In Japan, the signs are a bit different. Rather than a majority of standard block-letter text and a clipart-style icon, they tend to feature a greater amount of color, wider variety of fonts and text sizes, and much more dynamic images, often cartoonized in a manga style that would perhaps not be taken as seriously in the US. In short, warning signs in Japan tend to be much more graphic. Take, for example, these posters from the city of Neyagawa, Osaka:
The poster in this first image is an anti-littering plea. "Stop!" it reads, "[Don't] throw things away." The greater part of the poster is taken up with cartoon images of tossed and broken bottles, cans, and cigarettes, anthropomorphized and all apparently in a state of distress. The sign does not simply command the cessation of littering, or threaten litterers in large text with a fine, as does one roadside message in my California hometown. It goes further, and invokes an emotional command: the very PET bottles you toss aside will be hurt by your doing so; think twice. Whether or not this is an effective method remains to be seen...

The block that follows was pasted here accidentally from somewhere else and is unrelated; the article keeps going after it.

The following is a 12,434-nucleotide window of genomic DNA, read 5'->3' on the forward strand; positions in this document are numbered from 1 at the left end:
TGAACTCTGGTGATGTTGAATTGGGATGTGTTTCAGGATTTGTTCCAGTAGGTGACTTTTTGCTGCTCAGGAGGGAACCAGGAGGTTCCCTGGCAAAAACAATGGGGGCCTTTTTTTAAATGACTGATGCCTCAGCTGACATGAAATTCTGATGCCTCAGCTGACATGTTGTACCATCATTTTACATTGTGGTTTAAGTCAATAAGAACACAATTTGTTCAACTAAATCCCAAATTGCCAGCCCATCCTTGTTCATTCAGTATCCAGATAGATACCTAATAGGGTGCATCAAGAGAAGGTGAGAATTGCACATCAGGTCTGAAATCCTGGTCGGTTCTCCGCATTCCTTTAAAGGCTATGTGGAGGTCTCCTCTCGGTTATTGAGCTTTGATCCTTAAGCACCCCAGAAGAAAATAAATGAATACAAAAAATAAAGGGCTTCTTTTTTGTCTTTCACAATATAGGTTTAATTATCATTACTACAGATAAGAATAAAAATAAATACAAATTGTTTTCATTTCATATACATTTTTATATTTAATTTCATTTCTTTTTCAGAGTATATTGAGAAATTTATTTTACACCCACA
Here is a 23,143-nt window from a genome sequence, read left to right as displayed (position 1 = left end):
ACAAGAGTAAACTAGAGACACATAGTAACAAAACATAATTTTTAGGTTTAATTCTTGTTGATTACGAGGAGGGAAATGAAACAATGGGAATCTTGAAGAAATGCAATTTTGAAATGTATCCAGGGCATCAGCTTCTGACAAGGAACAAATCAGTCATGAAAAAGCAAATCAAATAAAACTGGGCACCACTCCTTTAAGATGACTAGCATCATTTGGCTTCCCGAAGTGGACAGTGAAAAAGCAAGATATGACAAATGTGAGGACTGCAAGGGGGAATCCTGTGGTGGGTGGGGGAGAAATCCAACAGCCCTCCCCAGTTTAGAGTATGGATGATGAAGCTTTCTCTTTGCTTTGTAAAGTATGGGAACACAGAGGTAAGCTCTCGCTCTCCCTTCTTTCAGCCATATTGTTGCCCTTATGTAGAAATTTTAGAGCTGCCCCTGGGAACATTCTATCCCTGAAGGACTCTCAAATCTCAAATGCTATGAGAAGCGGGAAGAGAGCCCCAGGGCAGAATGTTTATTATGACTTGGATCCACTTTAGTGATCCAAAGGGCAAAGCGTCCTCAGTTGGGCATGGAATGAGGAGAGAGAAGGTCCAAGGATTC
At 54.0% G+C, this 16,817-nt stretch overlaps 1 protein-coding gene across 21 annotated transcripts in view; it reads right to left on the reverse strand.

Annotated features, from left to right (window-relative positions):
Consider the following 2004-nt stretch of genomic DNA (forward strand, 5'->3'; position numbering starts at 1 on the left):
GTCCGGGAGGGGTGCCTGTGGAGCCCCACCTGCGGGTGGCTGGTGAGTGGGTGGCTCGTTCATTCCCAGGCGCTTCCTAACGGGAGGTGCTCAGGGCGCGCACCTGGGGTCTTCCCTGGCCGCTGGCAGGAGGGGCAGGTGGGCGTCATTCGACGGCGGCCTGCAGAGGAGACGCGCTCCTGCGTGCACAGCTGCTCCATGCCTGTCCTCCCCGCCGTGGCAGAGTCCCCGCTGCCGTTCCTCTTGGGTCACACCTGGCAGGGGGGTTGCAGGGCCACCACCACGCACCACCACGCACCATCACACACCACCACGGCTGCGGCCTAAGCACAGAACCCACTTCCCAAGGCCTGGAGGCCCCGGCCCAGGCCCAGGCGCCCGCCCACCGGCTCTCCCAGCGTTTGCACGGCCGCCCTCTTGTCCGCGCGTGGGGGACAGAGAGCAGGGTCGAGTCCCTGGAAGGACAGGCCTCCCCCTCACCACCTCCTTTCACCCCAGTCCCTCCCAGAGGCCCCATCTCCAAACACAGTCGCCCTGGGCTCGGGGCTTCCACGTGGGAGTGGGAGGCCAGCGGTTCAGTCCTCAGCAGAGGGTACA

This picture contains three examples (as well as the motorcyclist who appeared from nowhere just as the shutter closed) in a series that repeats itself all along this particular street. From top to bottom, "Pick up after your dog," "Do not litter," and, "Do not smoke while walking" (having thus far encountered no dog poop, I can attest to the community's respect of poster 1, but for the latter I unfortunately cannot). All three images feature bright colors and detailed cartoon drawings. The text is highlighted with red circles to pinpoint the most important parts of the message. The people in the drawings are detailed enough that they are no longer simply depictions of "a person," but have expressions and a definite character. It is possible that this kind of "characterized" specifity can have a distancing effect, and cause the viewer to think, "I don't look like that. That isn't me. Therefore, this doesn't apply to me/doesn't have to do with me." It is the same problem faced by anyone who wishes to create any kind of PSA to deliver a message to a wide audience. If one wants to create a 15 second PSA against teen drug use, for example, what kind of teenager should one feature? A boy, a girl? Someone living in the city? Someone scruffy-looking? Someone with blue nail polish? The problem with trying to deliver a visual message of example to "everyone" is that "everyone" is not one image, and in the above example, the viewer of such a PSA can very easily feel that to he or she it is irrelevant, even on so small a basis as, "That kid's wearing a red sweatshirt, and I don't wear red sweatshirts. This doesn't have to do with me."Still, if one remembers that  "kid in the red sweatshirt," and thereby the message conveyed, perhaps the disassociation factor is not, after all, so very important.